Containment is important. Had conditions been a little different, things could have been a lot worse than they already are.

  15. #15

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    Here's a few but not really kindling.Milkweed Pods,the dry brown looking ones,break them open and there's a lot of fluff inside of them,look for rotted trees plenty of material there for a quick kindling and most will spark right up,any dried up weed stalks will work,hand sanitizer will get you a flame going but be careful the flame is clear,9 volt battery and some steel wool will ignite also,while were on the subject of fire,take a wooden match,wrap the match up to the head with toilet paper and melt wax on to the paper,it'll burn twice as long.Fire pits,mostly just clear all debris from site and make a stone barrier around it or dig a pit,I try and keep the fire close as possible to my shelter to reflect the heat inwards to where I sleep.
    "Failing to plan is Planning to fail"

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    Quote Originally Posted by Lil K View Post
    I was wondering what creative ways you guys have to create kindling to start a fire with. Of course there are twigs...grass..."fuzz" or cotton, but what other ways do you have?

    One thing that I heard about, and tried, was a pencil sharpener. Just find the right-sized stick to fit in the sharpener and twist it all up until you have thin, dry shavings to use.

    Also, what kind of fire do you like making? A log cabin, a tipi? Or maybe it's more of a HUGE crazy stack of logs for you pyromaniacs!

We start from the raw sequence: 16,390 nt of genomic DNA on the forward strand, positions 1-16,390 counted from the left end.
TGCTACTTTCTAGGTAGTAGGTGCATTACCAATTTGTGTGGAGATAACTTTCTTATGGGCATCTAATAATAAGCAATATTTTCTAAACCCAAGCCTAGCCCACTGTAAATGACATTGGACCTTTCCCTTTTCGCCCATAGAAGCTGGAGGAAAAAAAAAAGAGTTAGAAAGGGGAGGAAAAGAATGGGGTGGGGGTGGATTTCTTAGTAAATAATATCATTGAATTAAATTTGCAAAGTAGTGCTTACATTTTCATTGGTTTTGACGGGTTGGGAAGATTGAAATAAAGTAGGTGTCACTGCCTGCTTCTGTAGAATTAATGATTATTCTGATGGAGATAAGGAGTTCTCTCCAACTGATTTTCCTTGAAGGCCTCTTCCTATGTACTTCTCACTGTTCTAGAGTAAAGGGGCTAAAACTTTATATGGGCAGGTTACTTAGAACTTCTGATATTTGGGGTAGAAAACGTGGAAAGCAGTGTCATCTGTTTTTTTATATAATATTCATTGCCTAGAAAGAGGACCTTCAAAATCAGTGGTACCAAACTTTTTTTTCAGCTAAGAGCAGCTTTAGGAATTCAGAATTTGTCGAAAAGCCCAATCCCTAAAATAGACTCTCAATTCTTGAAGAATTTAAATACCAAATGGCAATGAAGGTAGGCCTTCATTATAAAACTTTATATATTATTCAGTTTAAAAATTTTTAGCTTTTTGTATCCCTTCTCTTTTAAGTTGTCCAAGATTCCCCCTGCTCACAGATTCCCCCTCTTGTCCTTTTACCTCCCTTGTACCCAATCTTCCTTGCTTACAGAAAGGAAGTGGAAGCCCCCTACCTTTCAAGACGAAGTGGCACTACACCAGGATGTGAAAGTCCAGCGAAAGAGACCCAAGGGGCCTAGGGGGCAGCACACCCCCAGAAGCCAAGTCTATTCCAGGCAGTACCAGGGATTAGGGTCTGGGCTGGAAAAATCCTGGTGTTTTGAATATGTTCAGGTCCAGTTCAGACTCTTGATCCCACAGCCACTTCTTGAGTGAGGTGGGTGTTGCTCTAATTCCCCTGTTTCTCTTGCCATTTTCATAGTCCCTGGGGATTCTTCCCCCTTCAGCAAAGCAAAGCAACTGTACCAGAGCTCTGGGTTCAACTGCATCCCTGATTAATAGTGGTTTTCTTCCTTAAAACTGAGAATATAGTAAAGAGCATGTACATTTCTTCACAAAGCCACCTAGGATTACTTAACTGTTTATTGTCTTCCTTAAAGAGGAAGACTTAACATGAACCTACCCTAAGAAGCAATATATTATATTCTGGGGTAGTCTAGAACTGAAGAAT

Post what you like to do and how you like to make your fires down below.

    I prefer a nice Log Cabin with stones surrounding it, or maybe digging a small hole to build it in.
    A style I like a lot is called the lean-to fire. To build it, first, get a piece of larger firewood and lay it towards the rear of your firepit, with one long side facing you. Gather a sizeable pile of thin pieces of kindling, dead briars, dead leaves, or pine needles and set them aside. I like to shave a cupped-hand's worth of fatwood shavings and pile them against the center of the log. Do this with whatever tinder you plan to use, with however much of it you think is good. Light your tinder and when it's burning hot enough, sprinkle the pile of kindling on top of the flames, allowing it to sit on the log at an angle, in a "lean-to" style. From there, you're about set! Try it sometime, I hope you find it as useful as I do!

  17. #17

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    I agree zack.

    A big log at the back. Thats the 'common sense' style of fire that always works.